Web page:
Facebook is the world’s largest social network, unprecedented in size by any other. That’s great if you’re selling a popular consumer product like soda or sneakers, but what about the rest of us ? The biggest selling point for Facebook is that it can use algorithms to target the right consumers because at the end of the day Facebook is a massive consumer database. We freely give away data about ourselves, our interests, our location, our age, our gender, the TV shows we watch, movies we’ve seen recently, places we’ve visited, etc. It’s a marketer’s paradise. This article is intended to give you a look from the other end : Facebook’s marketing team.
Search engines offer advertisers a direct link to consumers seeking out their product. It’s pretty straight forward: consumer types in bright orange sun dress, you sell bright orange sun dresses, perfect match, you’re right in front of your intended target. Then there’s the old reliable : TV. TV remains the dominant way to reach a mass audience. Facebook’s ad team claims their platform offers advertisers the best of both worlds. Facebook has the audience (1.3 billion users) and advertisers can reach the right audience AND can measure the impact of their ads while conveying their message to the masses (like TV). The reasoning behind Facebook’s attempt to resemble TV is obvious if you look at the money spent on each medium. Facebook reported $1.5 billion in profit in 2013, advertisers spend $200 billion annually on TV ads.
Facebook offers something unique, amazing scale and the opportunity for personal engagement. Ever noticed that giant brands like Wal-Mart and tiny brands like that yoga studio down the street both advertise on Facebook? It’s because their targets are on the platform. In June 2014 1 in every 6 minutes spent online was on Facebook (comScore).
One aspect of Facebook that has marketing executives confused is how often they change the way they market themselves. Two years ago it was all about increasing the “Likes” on your brand’s page to attract more attention. Now the number of fans you have is basically meaningless, just for bragging rights. Then there was the “10 of your friends like this” strategy, which resulted in a lawsuit, now that’s gone. Now Facebook is going with the mobile strategy of pinpointing consumers where they are likely to buy and video advertisements (big with Hollywood).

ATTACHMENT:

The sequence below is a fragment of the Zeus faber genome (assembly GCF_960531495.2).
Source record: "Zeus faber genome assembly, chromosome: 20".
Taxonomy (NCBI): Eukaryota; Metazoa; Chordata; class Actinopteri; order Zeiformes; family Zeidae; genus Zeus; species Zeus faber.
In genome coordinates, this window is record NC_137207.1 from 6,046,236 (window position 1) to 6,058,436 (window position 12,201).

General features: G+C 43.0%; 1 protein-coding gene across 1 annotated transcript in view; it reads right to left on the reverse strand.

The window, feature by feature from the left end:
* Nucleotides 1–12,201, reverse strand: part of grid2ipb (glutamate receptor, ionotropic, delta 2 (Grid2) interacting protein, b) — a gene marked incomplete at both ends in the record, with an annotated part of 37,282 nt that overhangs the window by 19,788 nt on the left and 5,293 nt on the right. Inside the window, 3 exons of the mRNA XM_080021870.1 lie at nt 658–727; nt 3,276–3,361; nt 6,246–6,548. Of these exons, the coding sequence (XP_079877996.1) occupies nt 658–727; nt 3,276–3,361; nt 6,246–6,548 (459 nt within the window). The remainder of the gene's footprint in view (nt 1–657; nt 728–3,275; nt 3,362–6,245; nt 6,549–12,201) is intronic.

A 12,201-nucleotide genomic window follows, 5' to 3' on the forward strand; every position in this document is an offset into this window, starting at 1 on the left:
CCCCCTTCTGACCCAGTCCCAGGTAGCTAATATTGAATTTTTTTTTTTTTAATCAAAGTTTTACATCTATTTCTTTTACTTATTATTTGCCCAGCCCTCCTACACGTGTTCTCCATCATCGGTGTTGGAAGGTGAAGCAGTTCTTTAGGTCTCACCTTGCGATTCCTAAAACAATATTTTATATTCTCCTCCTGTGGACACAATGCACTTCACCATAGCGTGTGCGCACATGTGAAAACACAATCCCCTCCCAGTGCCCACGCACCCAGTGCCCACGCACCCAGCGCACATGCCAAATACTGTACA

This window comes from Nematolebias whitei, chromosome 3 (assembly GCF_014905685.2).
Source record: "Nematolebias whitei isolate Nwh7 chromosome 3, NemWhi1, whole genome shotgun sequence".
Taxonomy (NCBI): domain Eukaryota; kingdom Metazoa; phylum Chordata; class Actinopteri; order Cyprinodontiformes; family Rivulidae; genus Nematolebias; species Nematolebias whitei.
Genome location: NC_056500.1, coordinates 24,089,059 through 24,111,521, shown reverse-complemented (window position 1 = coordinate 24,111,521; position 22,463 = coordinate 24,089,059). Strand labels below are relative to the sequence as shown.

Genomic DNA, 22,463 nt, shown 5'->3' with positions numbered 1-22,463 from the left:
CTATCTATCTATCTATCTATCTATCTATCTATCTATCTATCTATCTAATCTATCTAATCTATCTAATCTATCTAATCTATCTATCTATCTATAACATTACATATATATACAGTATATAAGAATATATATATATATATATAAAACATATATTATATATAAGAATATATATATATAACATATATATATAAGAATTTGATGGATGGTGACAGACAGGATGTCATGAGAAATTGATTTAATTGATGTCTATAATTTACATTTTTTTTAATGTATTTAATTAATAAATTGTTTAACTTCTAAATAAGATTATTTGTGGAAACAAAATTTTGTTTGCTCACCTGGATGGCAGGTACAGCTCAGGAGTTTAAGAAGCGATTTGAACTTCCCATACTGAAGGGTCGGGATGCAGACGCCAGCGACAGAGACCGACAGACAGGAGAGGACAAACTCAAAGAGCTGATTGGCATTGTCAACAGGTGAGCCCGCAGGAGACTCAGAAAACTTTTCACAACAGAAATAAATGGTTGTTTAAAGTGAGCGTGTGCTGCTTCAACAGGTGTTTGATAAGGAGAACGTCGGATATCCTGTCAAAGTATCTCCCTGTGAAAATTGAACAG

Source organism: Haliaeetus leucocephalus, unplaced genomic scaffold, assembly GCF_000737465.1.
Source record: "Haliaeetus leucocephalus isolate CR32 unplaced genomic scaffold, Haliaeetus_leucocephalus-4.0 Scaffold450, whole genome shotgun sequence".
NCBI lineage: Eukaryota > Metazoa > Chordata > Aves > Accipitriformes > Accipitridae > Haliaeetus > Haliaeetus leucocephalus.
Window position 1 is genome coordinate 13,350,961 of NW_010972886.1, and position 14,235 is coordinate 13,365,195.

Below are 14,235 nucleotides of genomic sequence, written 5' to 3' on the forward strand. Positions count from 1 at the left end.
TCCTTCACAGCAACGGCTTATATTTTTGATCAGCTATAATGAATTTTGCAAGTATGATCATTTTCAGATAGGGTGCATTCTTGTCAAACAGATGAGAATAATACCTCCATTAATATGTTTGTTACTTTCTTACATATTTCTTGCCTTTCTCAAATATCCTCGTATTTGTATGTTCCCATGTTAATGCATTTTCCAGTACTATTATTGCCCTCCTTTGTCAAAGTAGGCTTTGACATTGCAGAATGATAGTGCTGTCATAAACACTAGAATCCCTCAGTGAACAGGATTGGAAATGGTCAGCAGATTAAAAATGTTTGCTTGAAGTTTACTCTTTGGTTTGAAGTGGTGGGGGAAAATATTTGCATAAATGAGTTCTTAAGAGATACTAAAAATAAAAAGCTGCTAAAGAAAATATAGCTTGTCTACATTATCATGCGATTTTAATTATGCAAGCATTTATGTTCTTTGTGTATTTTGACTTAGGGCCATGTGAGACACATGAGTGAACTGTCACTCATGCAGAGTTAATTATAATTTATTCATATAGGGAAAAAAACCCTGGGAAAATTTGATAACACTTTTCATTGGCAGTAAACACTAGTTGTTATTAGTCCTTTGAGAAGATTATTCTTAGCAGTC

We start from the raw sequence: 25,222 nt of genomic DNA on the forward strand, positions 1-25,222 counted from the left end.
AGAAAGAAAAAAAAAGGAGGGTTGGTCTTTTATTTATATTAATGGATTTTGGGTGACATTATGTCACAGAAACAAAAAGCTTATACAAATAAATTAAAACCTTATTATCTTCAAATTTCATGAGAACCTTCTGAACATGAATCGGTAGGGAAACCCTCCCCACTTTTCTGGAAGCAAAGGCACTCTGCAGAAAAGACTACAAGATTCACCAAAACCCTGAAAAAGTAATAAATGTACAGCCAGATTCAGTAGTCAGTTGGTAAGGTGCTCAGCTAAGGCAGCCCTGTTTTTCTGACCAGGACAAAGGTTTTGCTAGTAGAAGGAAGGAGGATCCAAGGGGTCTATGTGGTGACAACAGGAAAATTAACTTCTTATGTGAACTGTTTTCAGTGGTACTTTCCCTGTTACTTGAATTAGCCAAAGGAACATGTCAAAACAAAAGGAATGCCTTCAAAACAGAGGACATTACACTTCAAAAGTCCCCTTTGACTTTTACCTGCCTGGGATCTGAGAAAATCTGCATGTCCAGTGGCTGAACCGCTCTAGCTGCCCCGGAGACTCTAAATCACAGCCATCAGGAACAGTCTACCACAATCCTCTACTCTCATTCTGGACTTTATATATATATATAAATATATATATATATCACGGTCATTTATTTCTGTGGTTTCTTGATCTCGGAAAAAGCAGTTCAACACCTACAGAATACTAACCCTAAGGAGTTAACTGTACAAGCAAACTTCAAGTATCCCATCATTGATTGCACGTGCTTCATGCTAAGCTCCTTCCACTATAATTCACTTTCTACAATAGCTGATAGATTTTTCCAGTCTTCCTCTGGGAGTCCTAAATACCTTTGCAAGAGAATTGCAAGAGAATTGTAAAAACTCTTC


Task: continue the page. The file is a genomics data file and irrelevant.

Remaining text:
Another area where Facebook and digital marketing in general excels, is intimidate feedback. Within ten minutes you know if your ad is effective or not, and you can tailor it on the fly. People aren’t clicking, no new “Likes” ? Alright, go with Plan B. You can’t do that with TV.
Modern data collections (like Facebook’s) mean it’s easier to locate consumers based on what they already purchase. This isn’t new. It’s essentially the same thing as online shopping carts and the scanners used at retail locations. Marketers build a profile of a consumer based on their purchase history. Facebook uses an auction system where advertisers compete for slots in user’s news feeds and the more targeted they are, the higher the cost to reach 1,000 targets. When you understand this philosophy it’s easy to see how the rich get richer (Taco Bell, Coca Cola). Coca Cola doesn’t have to put in a high bid to reach their target audience (people who drink soda) because it’s such a wide net.
Facebook can be an effective medium for just about any brand. However, there are so many options, so many variables, that it can be confusing. For some, it might not be worth it. Facebook marketing won’t go away any time soon though, because every brand’s target audience is using the platform, a lot. There’s no getting around the fact that in order to really be effective and drive ROI, you need to understand the platform.